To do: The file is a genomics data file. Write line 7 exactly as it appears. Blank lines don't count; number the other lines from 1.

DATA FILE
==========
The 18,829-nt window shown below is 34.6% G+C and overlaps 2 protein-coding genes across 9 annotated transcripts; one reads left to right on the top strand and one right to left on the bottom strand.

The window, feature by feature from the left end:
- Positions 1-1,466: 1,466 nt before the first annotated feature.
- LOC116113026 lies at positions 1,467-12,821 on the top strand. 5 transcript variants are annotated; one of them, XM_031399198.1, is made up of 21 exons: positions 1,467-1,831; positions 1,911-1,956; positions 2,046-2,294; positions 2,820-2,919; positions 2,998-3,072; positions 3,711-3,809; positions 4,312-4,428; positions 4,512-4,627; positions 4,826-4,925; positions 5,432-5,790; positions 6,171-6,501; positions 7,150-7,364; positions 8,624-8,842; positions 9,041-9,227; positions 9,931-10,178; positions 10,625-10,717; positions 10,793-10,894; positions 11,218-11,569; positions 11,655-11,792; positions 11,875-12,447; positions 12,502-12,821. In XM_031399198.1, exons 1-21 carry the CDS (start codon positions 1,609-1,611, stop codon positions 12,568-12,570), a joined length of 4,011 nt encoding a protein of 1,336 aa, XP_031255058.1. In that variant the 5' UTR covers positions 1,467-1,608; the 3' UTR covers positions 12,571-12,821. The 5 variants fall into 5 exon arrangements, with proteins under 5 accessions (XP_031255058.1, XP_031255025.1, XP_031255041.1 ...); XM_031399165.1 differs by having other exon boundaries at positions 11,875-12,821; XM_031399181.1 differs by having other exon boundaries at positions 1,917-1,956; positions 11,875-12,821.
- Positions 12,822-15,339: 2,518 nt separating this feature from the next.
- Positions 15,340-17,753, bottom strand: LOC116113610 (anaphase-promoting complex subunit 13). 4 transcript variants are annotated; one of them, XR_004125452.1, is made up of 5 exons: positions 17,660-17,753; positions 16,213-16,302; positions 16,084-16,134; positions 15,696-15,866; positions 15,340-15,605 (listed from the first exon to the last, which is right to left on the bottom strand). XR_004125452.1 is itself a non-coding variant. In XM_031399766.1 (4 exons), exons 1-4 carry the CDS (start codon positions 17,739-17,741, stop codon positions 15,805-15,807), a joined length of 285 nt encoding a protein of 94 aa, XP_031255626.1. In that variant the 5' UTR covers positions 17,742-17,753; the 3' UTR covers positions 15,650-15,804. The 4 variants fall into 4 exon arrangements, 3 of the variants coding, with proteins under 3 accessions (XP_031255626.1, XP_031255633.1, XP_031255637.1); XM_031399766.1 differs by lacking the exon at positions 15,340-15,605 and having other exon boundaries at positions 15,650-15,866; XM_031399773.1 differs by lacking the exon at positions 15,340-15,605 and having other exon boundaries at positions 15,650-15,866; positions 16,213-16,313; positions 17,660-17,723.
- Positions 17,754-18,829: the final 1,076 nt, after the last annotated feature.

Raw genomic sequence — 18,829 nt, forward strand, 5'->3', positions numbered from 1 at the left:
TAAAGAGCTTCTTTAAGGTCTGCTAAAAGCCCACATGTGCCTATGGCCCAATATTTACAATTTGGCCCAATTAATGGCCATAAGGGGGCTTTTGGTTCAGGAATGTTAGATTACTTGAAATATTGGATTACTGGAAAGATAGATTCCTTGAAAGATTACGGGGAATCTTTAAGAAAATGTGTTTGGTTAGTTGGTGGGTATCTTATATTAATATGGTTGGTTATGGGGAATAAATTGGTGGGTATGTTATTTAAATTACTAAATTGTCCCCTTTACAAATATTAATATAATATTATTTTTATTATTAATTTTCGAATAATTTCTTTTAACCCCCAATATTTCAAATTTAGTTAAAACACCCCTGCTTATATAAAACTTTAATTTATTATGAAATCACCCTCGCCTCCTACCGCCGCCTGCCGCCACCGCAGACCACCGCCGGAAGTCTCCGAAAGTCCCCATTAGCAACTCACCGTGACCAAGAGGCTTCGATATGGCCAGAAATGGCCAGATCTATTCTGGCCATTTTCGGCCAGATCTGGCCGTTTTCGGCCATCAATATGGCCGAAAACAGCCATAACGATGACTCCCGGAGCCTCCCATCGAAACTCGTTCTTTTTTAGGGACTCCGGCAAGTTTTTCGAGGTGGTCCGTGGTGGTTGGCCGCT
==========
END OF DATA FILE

- Positions 17,754-18,829: the final 1,076 nt, after the last annotated feature.